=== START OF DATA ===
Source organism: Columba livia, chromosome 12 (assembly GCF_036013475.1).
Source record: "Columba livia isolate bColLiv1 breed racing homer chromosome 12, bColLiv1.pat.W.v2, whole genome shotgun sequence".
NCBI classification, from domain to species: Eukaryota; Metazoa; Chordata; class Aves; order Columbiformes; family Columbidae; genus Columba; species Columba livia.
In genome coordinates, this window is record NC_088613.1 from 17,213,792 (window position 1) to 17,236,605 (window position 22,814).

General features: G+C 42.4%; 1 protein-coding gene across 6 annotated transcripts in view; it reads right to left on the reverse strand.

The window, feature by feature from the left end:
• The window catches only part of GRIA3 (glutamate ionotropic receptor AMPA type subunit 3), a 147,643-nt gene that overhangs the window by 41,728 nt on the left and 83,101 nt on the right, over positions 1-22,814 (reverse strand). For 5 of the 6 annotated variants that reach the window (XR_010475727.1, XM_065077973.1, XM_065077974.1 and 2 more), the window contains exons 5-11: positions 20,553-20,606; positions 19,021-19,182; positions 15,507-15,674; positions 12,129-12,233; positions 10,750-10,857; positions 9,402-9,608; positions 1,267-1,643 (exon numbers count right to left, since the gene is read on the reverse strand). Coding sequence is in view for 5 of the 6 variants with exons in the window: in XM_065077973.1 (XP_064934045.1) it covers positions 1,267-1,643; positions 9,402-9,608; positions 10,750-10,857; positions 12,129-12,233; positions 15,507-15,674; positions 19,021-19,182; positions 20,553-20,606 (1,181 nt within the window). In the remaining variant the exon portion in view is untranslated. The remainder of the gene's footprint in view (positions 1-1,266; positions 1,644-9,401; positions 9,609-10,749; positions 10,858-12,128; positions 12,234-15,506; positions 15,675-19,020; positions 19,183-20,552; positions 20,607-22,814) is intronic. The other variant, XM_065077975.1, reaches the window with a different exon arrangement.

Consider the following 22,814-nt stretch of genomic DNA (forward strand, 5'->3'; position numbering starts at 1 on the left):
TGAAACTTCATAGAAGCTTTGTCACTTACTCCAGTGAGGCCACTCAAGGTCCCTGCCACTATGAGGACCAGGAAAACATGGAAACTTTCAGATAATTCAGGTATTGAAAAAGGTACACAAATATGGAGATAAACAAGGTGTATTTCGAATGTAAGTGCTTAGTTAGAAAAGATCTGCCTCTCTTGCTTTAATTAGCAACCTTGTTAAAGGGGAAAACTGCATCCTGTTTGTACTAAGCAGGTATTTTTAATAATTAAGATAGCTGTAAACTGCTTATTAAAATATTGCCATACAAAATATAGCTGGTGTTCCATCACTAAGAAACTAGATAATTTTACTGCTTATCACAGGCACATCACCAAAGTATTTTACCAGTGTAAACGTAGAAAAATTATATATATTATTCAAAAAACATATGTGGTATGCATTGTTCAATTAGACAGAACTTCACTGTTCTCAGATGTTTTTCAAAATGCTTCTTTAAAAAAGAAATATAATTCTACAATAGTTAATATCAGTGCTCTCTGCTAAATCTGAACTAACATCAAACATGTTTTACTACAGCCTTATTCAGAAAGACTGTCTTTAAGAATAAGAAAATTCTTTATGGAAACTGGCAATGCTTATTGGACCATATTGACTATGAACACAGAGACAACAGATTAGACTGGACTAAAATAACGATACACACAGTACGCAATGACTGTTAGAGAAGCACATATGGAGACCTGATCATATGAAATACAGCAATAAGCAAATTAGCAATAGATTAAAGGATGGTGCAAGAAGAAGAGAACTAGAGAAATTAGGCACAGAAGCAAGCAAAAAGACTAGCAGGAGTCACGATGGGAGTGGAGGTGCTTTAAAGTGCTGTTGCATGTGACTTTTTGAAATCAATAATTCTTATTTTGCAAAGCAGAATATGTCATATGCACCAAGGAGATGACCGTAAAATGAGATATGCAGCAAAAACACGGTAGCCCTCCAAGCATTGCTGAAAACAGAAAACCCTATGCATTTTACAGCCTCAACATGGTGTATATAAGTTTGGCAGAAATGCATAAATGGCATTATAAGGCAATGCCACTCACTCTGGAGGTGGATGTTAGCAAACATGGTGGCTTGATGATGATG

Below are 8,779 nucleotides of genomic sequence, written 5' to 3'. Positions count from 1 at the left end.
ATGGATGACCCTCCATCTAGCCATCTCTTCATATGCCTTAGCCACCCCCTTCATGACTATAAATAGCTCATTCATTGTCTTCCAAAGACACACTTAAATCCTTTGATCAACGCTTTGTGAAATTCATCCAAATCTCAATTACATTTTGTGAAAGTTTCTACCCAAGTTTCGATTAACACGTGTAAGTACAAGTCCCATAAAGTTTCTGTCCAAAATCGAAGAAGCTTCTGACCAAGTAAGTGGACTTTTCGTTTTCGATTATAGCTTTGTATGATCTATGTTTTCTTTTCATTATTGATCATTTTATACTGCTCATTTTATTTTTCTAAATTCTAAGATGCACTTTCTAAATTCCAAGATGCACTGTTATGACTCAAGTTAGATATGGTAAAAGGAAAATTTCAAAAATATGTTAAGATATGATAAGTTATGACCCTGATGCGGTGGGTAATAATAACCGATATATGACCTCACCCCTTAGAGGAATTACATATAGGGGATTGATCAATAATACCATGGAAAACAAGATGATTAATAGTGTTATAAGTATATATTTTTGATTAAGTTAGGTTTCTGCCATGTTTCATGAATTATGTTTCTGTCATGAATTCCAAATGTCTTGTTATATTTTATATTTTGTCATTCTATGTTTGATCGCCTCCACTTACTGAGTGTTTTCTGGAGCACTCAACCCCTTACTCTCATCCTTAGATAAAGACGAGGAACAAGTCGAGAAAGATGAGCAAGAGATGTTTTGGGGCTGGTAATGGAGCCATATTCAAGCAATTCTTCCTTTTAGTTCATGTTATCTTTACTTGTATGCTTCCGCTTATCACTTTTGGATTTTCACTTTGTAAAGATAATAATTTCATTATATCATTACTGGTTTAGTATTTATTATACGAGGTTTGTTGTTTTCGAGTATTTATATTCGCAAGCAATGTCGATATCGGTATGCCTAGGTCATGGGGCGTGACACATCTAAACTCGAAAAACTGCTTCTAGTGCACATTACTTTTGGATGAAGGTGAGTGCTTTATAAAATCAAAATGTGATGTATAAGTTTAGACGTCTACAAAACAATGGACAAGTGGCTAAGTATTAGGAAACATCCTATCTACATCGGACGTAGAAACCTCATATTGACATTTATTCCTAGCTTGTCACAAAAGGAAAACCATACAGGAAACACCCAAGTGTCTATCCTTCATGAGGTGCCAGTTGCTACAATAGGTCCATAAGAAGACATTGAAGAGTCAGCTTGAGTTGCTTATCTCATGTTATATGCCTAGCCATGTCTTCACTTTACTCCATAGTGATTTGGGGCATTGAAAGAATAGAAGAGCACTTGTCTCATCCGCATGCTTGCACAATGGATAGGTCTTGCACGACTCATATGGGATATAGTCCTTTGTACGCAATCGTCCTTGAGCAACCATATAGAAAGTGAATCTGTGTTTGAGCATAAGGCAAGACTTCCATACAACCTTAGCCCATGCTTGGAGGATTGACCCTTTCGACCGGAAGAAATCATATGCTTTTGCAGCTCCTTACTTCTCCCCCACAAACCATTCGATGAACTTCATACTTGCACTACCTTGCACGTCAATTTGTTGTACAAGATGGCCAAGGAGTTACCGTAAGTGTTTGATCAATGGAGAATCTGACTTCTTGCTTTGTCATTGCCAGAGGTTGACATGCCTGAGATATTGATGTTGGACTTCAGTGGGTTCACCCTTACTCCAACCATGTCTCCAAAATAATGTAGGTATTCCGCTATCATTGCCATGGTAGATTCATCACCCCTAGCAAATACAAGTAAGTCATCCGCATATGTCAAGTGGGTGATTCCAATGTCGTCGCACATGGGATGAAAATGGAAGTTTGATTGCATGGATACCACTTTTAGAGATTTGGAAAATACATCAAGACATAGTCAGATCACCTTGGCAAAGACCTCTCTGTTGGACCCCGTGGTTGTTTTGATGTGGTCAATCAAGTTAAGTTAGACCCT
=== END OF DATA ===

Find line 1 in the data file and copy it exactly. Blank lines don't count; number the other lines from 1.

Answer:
Source organism: Columba livia, chromosome 12 (assembly GCF_036013475.1).